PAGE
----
THURSDAY, Feb. 22, 2007 - Mike Nothnagel

Thursday, February 22, 2007

Solving time: 12:19 (on paper)

THEME: 52A: Like 20-, 25- and 43-Across? (Commercial Free) - theme answers are familiar phrases with an initial AD- removed:

  • 20A: Quest for a stereotypical Jewish mother? (mission of guilt)
  • 25A: What the dry cleaner might say after losing a garment? (dress unknown)
  • 43A: Reactions to poetry? (verse effects)
DRESS UNKNOWN is a bit off. Either the whereabouts of the DRESS are UNKNOWN, or the dry cleaner is somehow lying and claiming he has never KNOWN this DRESS, but either way, the phrase does not come across as something a dry cleaner might say. That said, this theme is quite ingenious and I really enjoyed it. Got COMMERCIAL FREE before I got any of the theme answers, and knew instantly what it must mean. Took me a while (too long) to realize that all the AD's that had been removed were at the Beginning of the phrase. But I got it, and the theme answers were subsequently pretty easy to get.

This solving on paper thing is rough. I'm glad I switched now, a month before the tournament, because I Clearly need practice at paper-solving. I didn't feel like this puzzle presented much trouble, and yet my time was over 12. Ick. Oh well, there's still time.

9A: It's held in a hold (cargo)

Dear god this one gave me trouble. The only "hold" I could think of was a wrestling hold, like a half-nelson or something, so I was thinking arms ... then I thought maybe it was a rebus puzzle, and maybe it was [4 ... or fore?]ARMS. Of course the answer is not calling for a plural, so I'm not sure why my brain went where it did, but it did. This NE corner was the last thing to fall. I guessed early on, correctly, that 13D: Home of Bruce Peninsula Natl. Park was ONT (as in ONTario, right?). That helped a little. But NTEST (19A: Provocative military move, briefly) stayed out of sight for a while because "move" made me think of something a human being might do, so I kept thinking something along the lines of, I don't know, GOOSESTEPPING or SABRE-RATTLING (both far, far too long). Please see other commentaries for my feelings about NTEST / HTEST / ATEST - in short, :(

Oh, and nice to have TWO Canadian references in the NE section: not just ONT, but 9D: Losers to the Rangers for the 1994 Stanley Cup (Canucks) - I'm sure my many Canadian readers are either thrilled to see a Canadian team get some face time (during this period of American team dominance in the NHL) or they are sad because this team is clued in relation to its Losing. Poor Canada. Take your sport back! I assure you that no one down here actually wants it.

23A: A tiny bit (one iota)

Not much to say about this one except that I loved the fullness of it. The whole phrase, ONE IOTA, instead of just the normal, crossword-friendly IOTA. My feelings on colloquialisms are well known (i.e. I am for them ... with some notable exceptions). See also WHAT THE!? (48A: "Huh...?!")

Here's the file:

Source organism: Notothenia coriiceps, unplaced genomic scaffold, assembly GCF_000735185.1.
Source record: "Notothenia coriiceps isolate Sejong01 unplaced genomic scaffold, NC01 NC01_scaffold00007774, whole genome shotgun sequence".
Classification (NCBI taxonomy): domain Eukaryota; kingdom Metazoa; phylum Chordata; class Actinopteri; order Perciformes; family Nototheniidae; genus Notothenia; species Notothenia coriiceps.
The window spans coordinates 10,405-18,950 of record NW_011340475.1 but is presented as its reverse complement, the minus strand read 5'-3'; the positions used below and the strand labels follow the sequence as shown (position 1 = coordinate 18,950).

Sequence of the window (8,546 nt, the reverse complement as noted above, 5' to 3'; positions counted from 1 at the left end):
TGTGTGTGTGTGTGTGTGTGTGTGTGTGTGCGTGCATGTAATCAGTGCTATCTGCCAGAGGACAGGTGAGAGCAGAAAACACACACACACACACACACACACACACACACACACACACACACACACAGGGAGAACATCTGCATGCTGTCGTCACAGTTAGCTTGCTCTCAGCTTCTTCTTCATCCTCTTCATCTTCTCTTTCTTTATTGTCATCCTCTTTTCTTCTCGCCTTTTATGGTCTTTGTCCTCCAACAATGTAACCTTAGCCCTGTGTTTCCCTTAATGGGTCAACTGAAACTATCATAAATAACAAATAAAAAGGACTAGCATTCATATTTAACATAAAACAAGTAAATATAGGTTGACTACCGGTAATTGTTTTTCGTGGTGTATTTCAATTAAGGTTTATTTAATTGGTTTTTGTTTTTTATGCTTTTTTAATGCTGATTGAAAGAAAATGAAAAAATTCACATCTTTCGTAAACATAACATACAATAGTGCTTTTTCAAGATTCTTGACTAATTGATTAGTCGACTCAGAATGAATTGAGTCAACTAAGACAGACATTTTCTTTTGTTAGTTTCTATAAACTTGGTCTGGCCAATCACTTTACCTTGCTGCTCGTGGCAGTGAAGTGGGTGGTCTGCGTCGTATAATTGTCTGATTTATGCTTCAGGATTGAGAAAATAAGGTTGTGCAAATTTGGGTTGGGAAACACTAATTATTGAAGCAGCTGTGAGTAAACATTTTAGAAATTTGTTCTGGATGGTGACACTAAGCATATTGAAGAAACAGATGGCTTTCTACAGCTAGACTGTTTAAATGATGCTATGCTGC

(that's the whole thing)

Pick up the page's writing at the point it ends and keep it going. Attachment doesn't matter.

35A: Author who inspired a Baltimore team's nickname (Poe)

The team in question is the Baltimore Ravens (NFL), in case you didn't know. This clue represents one possible weakness I have when solving on paper - my eye wanders over the page, and when it alights on a clue it knows, it wants me to go there, even if I'm in a groove and breaking down some other part of the puzzle. I actually stopped whatever I was hacking away at when I saw this clue, just so I could fill it in, instead of keeping up my rhythm and being patient.

28D: Word with black or fire (opal)

I finished this puzzle, walked into my bedroom, curled up with yet another NYT puzzle (from a giant book of them with some marathon runner on the cover crossing a finish line) and soon found that the puzzle in the book had this exact clue / answer pairing. Weird coincidence. That's all I have to say about that.

36A: Stuns (zaps)
56D: "Pow!" ("Bam!")

Now here's a subtheme I can really enjoy: comic book sounds! Thank god for ZAPS, as I never would have gotten "Z" cross without it: 31D: Sea of _____ between Russia and Ukraine (Azov). Hey, isn't Ukraine where LVOV is? Yes, but it's on the other (western) side from the Sea of AZOV, which is that little pouch of a sea on top of the Black Sea. Good to know.

6D: Some rings (arenas)
7D: Scrubbed (nogo)

8D: Anachronism, e.g. (goof)

These are all the Downs in the far North or "Fargo" portion of the puzzle. Despite having the first three letters of all of them very quickly, NOGO was the only one that would behave (btw, are you taunting me with the I GO, GIGO, NOGO - type clues? Every day...). I would like to know that someone, somewhere out there had AREOLA or some desperate made-up version of the word for [Some rings]. AREOLI!? For some reason, even with GOO- in place I could not think of an [Anachronism, e.g.] as a GOOF. Needed the cross to see the semi-obvious.

63A: George Strait's "All My _____ Live in Texas" (Exs)

I was just rereading an old blog entry wherein I commented on this very answer, and how odd the spelling was. And here it is again. What's weird / sad is that in rereading that entry, I was thinking of how weird EXS looks on paper, and then for some reason with today's puzzle, I still couldn't spell it right. I wrote XES first. Stupid.

12D: Heart (gist)
55D: Heart (crux)

Again, cute. Again, stop it. Unless the repeated clues have 180-degree rotational symmetry, in which case, I'll allow it.

33D: Duke it out (spar)

I thought SPARring was fake boxing. Like, practice. [Duke it out] implies actual fighting to me, so I hereby challenge the validity of this clue. I throw down the gauntlet. Nothnagel and I can [Duke it out] at some later date.

45D: Wealthy TV family (Ewings)
53D: "Thirtysomething" actor (Olin)

The first of these answers is Hot. EWINGS came to me immediately, though I suppose there are probably any number of wealthy families on TV. Something about "Dallas" is so campy and dated that I'm always happy to see it in the grid. OLIN (any relation to actress Lena OLIN?) took a while to rise to the top of my brains. Had just the "O" and had to sit patiently for a few seconds while the fog cleared and OLIN eventually presented himself. I did not watch this show much. Because I was not "thirtysomething" then. I am "thirtysomething" now. And what do I watch? "American Idol." I voted for Lakisha. What a world.

Signed, Rex Parker, King of CrossWorld


Anonymous 9:53 AM  

Spar passes scrutiny in Websters as fighting, but duke (it out) doesn't. Duke, a prince or nobleman. Dukes, slang for fists or hands -- s/b "dukes it out", plural of object inconsequential to use as verb. Correct me if I'm wrong...

Rex Parker 10:17 AM  

I don't know if you're wrong because I have no idea what you are saying.